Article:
The UNIX shell program interprets user commands, which are either directly entered by the user, or which can be read from a file called the shell script or shell program. Shell scripts are interpreted, not compiled. The shell reads commands from the script line per line and searches for those commands on the system (see Section 2, “Advantages of the Bourne Again SHell”), while a compiler converts a program into machine readable form, an executable file - which may then be used in a shell script.
Apart from passing commands to the kernel, the main task of a shell is providing a user environment, which can be configured individually using shell resource configuration files.
Just like people know different languages and dialects, your UNIX system will usually offer a variety of shell types:
sh or Bourne Shell: the original shell still used on UNIX systems and in UNIX-related environments. This is the basic shell, a small program with few features. While this is not the standard shell, it is still available on every Linux system for compatibility with UNIX programs.
bash or Bourne Again shell: the standard GNU shell, intuitive and flexible. Probably most advisable for beginning users while being at the same time a powerful tool for the advanced and professional user. On Linux, bash is the standard shell for common users. This shell is a so-called superset of the Bourne shell, a set of add-ons and plug-ins. This means that the Bourne Again shell is compatible with the Bourne shell: commands that work in sh, also work in bash. However, the reverse is not always the case. All examples and exercises in this book use bash.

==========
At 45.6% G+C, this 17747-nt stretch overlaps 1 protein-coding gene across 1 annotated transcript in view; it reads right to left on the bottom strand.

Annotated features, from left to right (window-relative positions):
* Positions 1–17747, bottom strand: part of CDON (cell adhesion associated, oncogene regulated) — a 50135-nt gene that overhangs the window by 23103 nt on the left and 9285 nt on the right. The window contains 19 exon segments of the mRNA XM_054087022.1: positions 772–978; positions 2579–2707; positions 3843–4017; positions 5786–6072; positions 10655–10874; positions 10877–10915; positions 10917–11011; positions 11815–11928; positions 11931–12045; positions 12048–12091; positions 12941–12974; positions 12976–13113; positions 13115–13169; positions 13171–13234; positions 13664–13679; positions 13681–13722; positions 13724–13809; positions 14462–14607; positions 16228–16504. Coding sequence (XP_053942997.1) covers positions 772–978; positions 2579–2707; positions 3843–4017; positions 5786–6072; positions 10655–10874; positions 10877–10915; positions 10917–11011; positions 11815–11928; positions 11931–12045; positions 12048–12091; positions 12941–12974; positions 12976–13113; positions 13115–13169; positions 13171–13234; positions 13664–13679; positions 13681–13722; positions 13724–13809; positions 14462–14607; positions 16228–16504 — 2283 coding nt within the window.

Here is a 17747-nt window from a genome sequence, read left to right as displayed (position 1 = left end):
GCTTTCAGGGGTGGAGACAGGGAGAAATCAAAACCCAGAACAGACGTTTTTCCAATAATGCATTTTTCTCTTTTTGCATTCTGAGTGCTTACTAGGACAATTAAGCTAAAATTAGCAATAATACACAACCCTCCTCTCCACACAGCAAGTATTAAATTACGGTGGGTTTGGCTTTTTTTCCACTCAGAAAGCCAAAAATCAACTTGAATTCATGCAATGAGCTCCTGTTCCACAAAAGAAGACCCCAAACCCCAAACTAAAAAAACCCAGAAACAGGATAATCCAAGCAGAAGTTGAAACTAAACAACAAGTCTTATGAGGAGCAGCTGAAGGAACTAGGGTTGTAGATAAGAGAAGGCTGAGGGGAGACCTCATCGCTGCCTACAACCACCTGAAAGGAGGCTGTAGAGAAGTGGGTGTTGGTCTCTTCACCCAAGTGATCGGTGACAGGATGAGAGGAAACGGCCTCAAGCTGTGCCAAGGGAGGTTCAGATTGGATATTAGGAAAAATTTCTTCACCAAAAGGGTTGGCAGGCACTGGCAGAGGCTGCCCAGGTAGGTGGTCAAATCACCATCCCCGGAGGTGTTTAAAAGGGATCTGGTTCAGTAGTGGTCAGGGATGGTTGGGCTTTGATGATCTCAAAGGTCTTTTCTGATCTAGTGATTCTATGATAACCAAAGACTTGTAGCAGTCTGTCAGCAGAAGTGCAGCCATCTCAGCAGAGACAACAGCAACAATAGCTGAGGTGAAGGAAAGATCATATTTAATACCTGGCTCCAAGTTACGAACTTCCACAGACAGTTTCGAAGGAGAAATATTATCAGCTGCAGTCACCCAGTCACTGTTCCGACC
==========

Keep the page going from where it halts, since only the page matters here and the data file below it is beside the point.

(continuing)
csh or C shell: the syntax of this shell resembles that of the C programming language. Sometimes asked for by programmers.
tcsh or TENEX C shell: a superset of the common C shell, enhancing user-friendliness and speed. That is why some also call it the Turbo C shell.
ksh or the Korn shell: sometimes appreciated by people with a UNIX background. A superset of the Bourne shell; with standard configuration a nightmare for beginning users.
/etc/shells gives an overview of known shells on a Linux system:
/etc/shells/bin/bash /bin/sh /bin/tcsh /bin/csh
Your default shell is set in the
/etc/passwd file, like this line for user mia:
To switch from one shell to another, just enter the name of the new shell
in the active terminal. The system finds the directory where the name occurs using the
PATH settings, and since a shell is an executable file (program), the current shell activates it and it gets executed. A new prompt is usually shown, because each shell has its typical appearance:
mia:~>tcsh [mia@post21 ~]$